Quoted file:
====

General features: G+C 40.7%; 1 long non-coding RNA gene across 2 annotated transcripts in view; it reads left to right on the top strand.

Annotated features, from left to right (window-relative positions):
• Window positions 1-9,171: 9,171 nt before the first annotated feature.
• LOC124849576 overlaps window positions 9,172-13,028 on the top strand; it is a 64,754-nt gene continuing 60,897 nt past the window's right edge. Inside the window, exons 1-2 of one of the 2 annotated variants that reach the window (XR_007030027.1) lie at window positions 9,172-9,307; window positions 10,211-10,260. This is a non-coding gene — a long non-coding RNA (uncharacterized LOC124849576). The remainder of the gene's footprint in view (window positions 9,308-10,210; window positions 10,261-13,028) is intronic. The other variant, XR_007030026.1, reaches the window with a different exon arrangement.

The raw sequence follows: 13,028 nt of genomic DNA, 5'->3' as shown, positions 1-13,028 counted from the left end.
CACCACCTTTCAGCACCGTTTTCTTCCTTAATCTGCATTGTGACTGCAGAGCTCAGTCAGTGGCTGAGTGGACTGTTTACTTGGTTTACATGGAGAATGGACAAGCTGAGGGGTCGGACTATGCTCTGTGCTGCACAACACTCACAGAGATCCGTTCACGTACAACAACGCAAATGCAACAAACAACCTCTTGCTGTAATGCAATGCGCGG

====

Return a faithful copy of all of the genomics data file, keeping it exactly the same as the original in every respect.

General features: G+C 40.7%; 1 long non-coding RNA gene across 2 annotated transcripts in view; it reads left to right on the top strand.

Annotated features, from left to right (window-relative positions):
• Window positions 1-9,171: 9,171 nt before the first annotated feature.
• LOC124849576 overlaps window positions 9,172-13,028 on the top strand; it is a 64,754-nt gene continuing 60,897 nt past the window's right edge. Inside the window, exons 1-2 of one of the 2 annotated variants that reach the window (XR_007030027.1) lie at window positions 9,172-9,307; window positions 10,211-10,260. This is a non-coding gene — a long non-coding RNA (uncharacterized LOC124849576). The remainder of the gene's footprint in view (window positions 9,308-10,210; window positions 10,261-13,028) is intronic. The other variant, XR_007030026.1, reaches the window with a different exon arrangement.

The raw sequence follows: 13,028 nt of genomic DNA, 5'->3' as shown, positions 1-13,028 counted from the left end.
CACCACCTTTCAGCACCGTTTTCTTCCTTAATCTGCATTGTGACTGCAGAGCTCAGTCAGTGGCTGAGTGGACTGTTTACTTGGTTTACATGGAGAATGGACAAGCTGAGGGGTCGGACTATGCTCTGTGCTGCACAACACTCACAGAGATCCGTTCACGTACAACAACGCAAATGCAACAAACAACCTCTTGCTGTAATGCAATGCGCGG